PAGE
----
This season, The Met Store takes you on a trip into American history, starting with a tribute to the father of our country, George Washington. The famous painting Washington Crossing the Delaware (1851) by Emanuel Leutze (American, 1816–1868) is on display in the American Wing and depicts the attack on the Hessians at Trenton on December 25, 1776, a key battle of the American Revolutionary War. The Met also owns a famous portrait of the same President by Gilbert Stuart (American, 1755–1828) begun in 1795. It is one of the 18 similar works known as the Vaughan group, and this version is considered one of the best. You can connect with George Washington with our Zip Pouch and Enamel Pin, shown below.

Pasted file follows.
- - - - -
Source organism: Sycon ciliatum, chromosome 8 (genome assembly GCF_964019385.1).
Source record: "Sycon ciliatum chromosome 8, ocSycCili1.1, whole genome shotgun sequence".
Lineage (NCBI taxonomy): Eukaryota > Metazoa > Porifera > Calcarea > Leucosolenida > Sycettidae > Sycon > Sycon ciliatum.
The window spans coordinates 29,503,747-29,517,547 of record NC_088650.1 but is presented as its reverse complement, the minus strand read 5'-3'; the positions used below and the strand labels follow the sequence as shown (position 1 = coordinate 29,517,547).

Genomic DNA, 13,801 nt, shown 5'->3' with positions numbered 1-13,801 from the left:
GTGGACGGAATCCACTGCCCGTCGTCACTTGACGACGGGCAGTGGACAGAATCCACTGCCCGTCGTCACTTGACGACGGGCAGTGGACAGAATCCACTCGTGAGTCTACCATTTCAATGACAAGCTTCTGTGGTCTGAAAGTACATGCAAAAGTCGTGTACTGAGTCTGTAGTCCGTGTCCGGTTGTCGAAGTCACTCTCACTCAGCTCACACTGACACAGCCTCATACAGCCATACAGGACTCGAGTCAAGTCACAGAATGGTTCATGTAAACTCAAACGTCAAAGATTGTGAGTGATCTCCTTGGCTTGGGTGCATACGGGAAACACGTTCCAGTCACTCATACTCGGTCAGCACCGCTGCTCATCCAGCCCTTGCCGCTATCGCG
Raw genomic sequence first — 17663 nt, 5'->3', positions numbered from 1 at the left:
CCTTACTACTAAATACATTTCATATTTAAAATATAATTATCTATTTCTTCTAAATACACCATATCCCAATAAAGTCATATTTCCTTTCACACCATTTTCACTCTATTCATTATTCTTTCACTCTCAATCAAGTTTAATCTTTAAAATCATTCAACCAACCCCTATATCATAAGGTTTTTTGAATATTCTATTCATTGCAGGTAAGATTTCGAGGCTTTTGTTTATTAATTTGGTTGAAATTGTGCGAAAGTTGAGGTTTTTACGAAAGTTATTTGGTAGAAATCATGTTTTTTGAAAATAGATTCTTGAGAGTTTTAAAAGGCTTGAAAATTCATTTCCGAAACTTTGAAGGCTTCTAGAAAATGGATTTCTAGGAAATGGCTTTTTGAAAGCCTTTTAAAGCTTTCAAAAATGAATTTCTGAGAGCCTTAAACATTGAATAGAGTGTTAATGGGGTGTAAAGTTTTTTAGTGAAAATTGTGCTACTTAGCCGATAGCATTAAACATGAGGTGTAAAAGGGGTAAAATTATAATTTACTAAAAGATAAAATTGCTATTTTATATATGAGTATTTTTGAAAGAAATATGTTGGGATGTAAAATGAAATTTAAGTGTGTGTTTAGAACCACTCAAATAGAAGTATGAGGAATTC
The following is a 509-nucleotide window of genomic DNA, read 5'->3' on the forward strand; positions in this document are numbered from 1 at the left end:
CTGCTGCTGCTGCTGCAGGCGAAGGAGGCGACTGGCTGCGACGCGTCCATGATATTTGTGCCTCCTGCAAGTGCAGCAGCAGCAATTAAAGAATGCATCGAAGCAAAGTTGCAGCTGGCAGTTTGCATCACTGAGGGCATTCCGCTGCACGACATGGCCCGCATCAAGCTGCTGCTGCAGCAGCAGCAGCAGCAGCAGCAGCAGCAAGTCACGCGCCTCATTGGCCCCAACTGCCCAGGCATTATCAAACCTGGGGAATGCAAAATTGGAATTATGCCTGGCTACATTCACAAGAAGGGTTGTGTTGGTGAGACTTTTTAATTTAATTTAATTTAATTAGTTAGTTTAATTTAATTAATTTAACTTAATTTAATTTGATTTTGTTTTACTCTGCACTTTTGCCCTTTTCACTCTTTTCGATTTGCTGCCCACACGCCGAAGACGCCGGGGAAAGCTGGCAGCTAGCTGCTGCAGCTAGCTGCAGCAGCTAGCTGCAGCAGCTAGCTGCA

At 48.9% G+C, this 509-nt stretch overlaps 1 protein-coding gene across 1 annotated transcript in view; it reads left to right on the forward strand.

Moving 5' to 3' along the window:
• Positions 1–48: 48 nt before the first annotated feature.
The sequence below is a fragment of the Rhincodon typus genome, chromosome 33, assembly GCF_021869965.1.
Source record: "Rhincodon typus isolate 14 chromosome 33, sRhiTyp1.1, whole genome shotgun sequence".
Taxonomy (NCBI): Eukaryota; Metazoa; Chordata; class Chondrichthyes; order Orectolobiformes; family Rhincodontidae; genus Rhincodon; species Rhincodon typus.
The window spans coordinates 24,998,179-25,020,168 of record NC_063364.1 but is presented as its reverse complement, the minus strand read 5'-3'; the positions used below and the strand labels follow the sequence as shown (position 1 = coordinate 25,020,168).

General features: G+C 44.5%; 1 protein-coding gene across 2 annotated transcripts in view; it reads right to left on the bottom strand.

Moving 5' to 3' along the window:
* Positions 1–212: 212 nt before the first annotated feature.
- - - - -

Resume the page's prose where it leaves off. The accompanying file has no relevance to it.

Did you also know that visiting The Met could save you a trip to Liberty Island? The Statue of Liberty was realized by Frédéric-Auguste Bartholdi (French, 1834–1904) as a gift from France to celebrate the centennial of the United States. The Met owns a “committee model,” part of an edition made of cast terracotta that was produced after a preliminary model for the Statue of Liberty. It was made to help raise money to erect the statue in New York harbor. There are numerous differences in composition between the early model and the statue as realized.
This statue caught the interest of the French lithographer Pellerin, who made a colored lithograph of it at the end of the 19th century, now in The Met collection.
You can display your patriotic spirit with our neckerchief inspired by this lithograph, or with our quintessentially American denim jacket embellished with a reproduction of The Met’s Statue of Liberty.